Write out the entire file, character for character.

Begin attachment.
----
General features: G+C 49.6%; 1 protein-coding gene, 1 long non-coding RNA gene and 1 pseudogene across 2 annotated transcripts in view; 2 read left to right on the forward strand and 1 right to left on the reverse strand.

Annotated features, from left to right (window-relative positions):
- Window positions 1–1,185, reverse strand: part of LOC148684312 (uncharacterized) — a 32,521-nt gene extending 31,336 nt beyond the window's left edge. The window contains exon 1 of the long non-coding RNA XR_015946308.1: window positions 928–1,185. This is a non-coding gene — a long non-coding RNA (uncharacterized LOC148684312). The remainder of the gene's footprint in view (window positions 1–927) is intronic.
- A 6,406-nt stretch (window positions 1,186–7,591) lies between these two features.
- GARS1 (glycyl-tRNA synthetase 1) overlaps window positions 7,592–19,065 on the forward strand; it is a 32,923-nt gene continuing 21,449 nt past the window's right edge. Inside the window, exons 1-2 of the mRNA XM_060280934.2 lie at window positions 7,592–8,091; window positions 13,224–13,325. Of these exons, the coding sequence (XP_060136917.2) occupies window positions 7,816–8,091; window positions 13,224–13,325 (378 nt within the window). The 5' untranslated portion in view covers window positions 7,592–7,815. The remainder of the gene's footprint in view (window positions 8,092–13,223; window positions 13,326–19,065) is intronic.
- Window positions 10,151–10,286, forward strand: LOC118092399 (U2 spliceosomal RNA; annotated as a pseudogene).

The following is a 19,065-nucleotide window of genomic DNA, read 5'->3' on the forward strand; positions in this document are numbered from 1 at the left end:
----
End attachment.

General features: G+C 49.6%; 1 protein-coding gene, 1 long non-coding RNA gene and 1 pseudogene across 2 annotated transcripts in view; 2 read left to right on the forward strand and 1 right to left on the reverse strand.

Annotated features, from left to right (window-relative positions):
- Window positions 1–1,185, reverse strand: part of LOC148684312 (uncharacterized) — a 32,521-nt gene extending 31,336 nt beyond the window's left edge. The window contains exon 1 of the long non-coding RNA XR_015946308.1: window positions 928–1,185. This is a non-coding gene — a long non-coding RNA (uncharacterized LOC148684312). The remainder of the gene's footprint in view (window positions 1–927) is intronic.
- A 6,406-nt stretch (window positions 1,186–7,591) lies between these two features.
- GARS1 (glycyl-tRNA synthetase 1) overlaps window positions 7,592–19,065 on the forward strand; it is a 32,923-nt gene continuing 21,449 nt past the window's right edge. Inside the window, exons 1-2 of the mRNA XM_060280934.2 lie at window positions 7,592–8,091; window positions 13,224–13,325. Of these exons, the coding sequence (XP_060136917.2) occupies window positions 7,816–8,091; window positions 13,224–13,325 (378 nt within the window). The 5' untranslated portion in view covers window positions 7,592–7,815. The remainder of the gene's footprint in view (window positions 8,092–13,223; window positions 13,326–19,065) is intronic.
- Window positions 10,151–10,286, forward strand: LOC118092399 (U2 spliceosomal RNA; annotated as a pseudogene).

The following is a 19,065-nucleotide window of genomic DNA, read 5'->3' on the forward strand; positions in this document are numbered from 1 at the left end: